Tim's is a cell phone free zone. Nothing is computerized, there is NO computer. He has the inventory all in his head. Only in the last couple of years has there been an electric cash register.

Good books mean heavy luggage.

This year's books are

The World As Sculpture by James Hall. It's a vivid, highly entertaining guide, illustrated throughout, and traces the changing understanding of sculpture from menial labor, a blue collar trade, to the growing importance of sculpture as art. Essential reading for anyone interested in the arts.

Architectural Ornament - Banishment and Return by Brent Brolin "Architectural Ornament reveals the fascinating interplay of art, society, politics, and commerce from antiquity through modernism. It explains ornament's near demise and recent revival."
-I wanted more examples of ornament from different eras, but enjoyed it's premises: Sculptures rise from menial labor to art, and the concurrent, ongoing battle between popular taste and the avant guard.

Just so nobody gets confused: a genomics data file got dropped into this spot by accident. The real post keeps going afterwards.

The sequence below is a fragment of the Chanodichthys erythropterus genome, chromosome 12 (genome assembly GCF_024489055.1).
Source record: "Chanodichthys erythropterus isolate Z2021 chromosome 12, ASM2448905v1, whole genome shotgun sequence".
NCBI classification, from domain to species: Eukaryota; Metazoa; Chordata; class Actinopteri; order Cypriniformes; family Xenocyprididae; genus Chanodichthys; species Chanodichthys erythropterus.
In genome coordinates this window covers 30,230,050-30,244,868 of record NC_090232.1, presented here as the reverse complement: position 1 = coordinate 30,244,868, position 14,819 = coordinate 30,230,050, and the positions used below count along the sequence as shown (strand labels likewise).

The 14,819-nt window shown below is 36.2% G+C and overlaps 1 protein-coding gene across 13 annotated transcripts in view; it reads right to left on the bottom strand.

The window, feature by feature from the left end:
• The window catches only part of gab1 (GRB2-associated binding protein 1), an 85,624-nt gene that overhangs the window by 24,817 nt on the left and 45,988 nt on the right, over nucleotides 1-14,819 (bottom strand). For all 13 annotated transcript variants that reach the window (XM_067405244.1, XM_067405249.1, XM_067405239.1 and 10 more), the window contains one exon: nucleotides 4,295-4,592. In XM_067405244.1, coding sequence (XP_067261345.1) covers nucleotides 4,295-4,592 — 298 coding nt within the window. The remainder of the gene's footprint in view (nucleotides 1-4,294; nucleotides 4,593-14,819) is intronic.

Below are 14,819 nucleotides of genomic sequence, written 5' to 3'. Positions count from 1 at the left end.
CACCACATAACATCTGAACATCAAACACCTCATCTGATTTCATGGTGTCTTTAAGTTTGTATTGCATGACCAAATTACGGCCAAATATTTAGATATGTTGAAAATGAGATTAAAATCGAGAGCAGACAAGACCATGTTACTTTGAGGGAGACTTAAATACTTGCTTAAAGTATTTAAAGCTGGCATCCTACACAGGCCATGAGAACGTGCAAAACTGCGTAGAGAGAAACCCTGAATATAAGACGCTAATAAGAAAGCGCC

Canterbury Cathedral and Its Romanesque Sculpture by Deborah Kahn.
The 11th and 12th century sculpture at Canterbury provides a wider range of sculptural styles than can be found in any English cathedral. Deborah Kahn here traces the development of the Romanesque from its sources in Northern France and its influences from Germany and Italy, and discusses its interaction with indigenous styles. Good photographs.
-Because somehow I cannot have too many books on Romanesque art.

The Practice of the Wild by Gary Snyder
These essays, first published in 1990, stand as centerpiece of Snyder's work and thought. Future readers will come to see this book as one of the central texts on wilderness and the interaction of nature and culture.

Monday, September 14, 2009

Sculpture- Babies and Boulders 2